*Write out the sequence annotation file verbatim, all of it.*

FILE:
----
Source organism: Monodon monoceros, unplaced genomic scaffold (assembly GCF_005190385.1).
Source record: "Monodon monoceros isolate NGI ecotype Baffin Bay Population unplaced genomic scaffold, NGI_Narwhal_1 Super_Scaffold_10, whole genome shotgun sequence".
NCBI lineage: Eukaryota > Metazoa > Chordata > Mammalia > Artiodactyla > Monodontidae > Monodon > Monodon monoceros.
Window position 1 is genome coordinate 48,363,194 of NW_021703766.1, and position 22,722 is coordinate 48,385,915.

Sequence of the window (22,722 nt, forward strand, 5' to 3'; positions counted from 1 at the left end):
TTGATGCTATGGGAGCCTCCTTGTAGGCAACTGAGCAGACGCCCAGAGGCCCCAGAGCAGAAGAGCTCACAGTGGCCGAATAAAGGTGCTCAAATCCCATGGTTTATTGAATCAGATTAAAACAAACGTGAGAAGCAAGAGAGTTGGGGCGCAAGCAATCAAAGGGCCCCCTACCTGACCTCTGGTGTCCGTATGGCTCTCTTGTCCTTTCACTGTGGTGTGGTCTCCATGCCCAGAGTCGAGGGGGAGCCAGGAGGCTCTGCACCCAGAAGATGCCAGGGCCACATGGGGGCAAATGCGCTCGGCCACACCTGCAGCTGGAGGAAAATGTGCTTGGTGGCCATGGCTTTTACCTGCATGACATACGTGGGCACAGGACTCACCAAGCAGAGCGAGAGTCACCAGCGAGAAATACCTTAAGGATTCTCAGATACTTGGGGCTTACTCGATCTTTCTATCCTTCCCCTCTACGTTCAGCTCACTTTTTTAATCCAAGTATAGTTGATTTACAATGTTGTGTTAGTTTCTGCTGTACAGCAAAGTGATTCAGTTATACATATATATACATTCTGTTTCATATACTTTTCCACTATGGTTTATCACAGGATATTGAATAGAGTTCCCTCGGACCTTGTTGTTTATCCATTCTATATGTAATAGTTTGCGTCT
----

Source organism: Monodon monoceros, unplaced genomic scaffold (assembly GCF_005190385.1).
Source record: "Monodon monoceros isolate NGI ecotype Baffin Bay Population unplaced genomic scaffold, NGI_Narwhal_1 Super_Scaffold_10, whole genome shotgun sequence".
NCBI lineage: Eukaryota > Metazoa > Chordata > Mammalia > Artiodactyla > Monodontidae > Monodon > Monodon monoceros.
Window position 1 is genome coordinate 48,363,194 of NW_021703766.1, and position 22,722 is coordinate 48,385,915.

Sequence of the window (22,722 nt, forward strand, 5' to 3'; positions counted from 1 at the left end):
TTGATGCTATGGGAGCCTCCTTGTAGGCAACTGAGCAGACGCCCAGAGGCCCCAGAGCAGAAGAGCTCACAGTGGCCGAATAAAGGTGCTCAAATCCCATGGTTTATTGAATCAGATTAAAACAAACGTGAGAAGCAAGAGAGTTGGGGCGCAAGCAATCAAAGGGCCCCCTACCTGACCTCTGGTGTCCGTATGGCTCTCTTGTCCTTTCACTGTGGTGTGGTCTCCATGCCCAGAGTCGAGGGGGAGCCAGGAGGCTCTGCACCCAGAAGATGCCAGGGCCACATGGGGGCAAATGCGCTCGGCCACACCTGCAGCTGGAGGAAAATGTGCTTGGTGGCCATGGCTTTTACCTGCATGACATACGTGGGCACAGGACTCACCAAGCAGAGCGAGAGTCACCAGCGAGAAATACCTTAAGGATTCTCAGATACTTGGGGCTTACTCGATCTTTCTATCCTTCCCCTCTACGTTCAGCTCACTTTTTTAATCCAAGTATAGTTGATTTACAATGTTGTGTTAGTTTCTGCTGTACAGCAAAGTGATTCAGTTATACATATATATACATTCTGTTTCATATACTTTTCCACTATGGTTTATCACAGGATATTGAATAGAGTTCCCTCGGACCTTGTTGTTTATCCATTCTATATGTAATAGTTTGCGTCT